How much of an impact has the diesel scandal had on enhancing technical compliance?
Renata Jungo Brüngger: The diesel scandal has obviously made the entire industry realize how important the topic is. However, at Daimler, we already had in place processes and structures for product compliance. tCMS is a major enhancement of those existing processes. When developing the tCMS, we adopted many elements from the existing systems, in classic compliance areas such as anti-corruption, antitrust or anti-money laundering and adjusted them to address the specific risks of product creation.
Markus Schäfer: The tCMS not only addresses issues of emission regulation, but also the development of all relevant future technologies. The legal risks in this area will likely increase. For example, just think about autonomous driving or e-mobility. There are still a lot of uncertainties from a regulatory perspective in these areas.
Why does one need a specific compliance system for product development? Aren’t the classic compliance systems sufficient for this?
Renata Jungo Brüngger: For us, putting vehicles on the road globally without any legal violations is paramount. Actually, this should go without saying. However, our researchers and developers work in an environment in which not only the technology, but also the regulatory framework, gets more complex each day. First, regulatory provisions are formulated abstractly because the requirements must apply to a large number of cases. For example, what does the phrase ”normal vehicle operation and use“ mean? This type of language leaves room for interpretation. Second, technology often runs ahead of legislation. While engineers are already working on a new technology, the legislature has in many cases not yet defined any requirements. And third, the regulatory requirements are continually increasing. Every day, we are confronted with 200 new laws globally, including numerous technical regulations. One can only meet these challenges with an effective compliance system for legal risks in the product creation phase.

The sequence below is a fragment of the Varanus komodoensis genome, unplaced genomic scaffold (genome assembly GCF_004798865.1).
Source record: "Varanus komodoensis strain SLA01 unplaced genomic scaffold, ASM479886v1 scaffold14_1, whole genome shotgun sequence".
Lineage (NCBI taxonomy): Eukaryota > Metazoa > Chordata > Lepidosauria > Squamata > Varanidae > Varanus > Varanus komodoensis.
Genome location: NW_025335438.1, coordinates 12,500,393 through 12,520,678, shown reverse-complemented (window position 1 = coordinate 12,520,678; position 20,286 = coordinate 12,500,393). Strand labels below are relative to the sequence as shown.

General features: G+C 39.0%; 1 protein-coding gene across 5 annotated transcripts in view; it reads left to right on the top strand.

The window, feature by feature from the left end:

Markus Schäfer: Legislative texts are often hard to understand for engineers – just like the technical aspects are hard to understand for lawyers and compliance managers. Without the support from other experts, it is almost impossible for any one individual to stay on top of things. In these situations, we have to protect the company from making the wrong decisions. Therefore, technology and law have to go hand in hand from the beginning. With the tCMS, we provide an approach which supports our developers when it comes to resolving complex legal frameworks and difficult questions of interpretation. The message is: We do not leave our engineers alone with difficult decisions.
How does the technical Compliance Management System work exactly?
Markus Schäfer: Above all, we rely on two things: systematic advice and continuous exchange of know-how. When providing advice, the cross-functional approach which I just described is central: From the beginning, our engineers work closely together with legal, certification and other experts. Because only jointly can open issues be assessed from different perspectives at an early stage and ideally clarified in the first instance at the working level. In the event issues remain open, a clearing process will provide assistance: in this instance difficult questions of interpretation regarding technical regulations will be decided by interdisciplinary committees. Moreover, we are constantly engaging with our colleagues via training sessions and dialog events and regularly provide information on technical compliance, particularly on our points of contact and current legal requirements.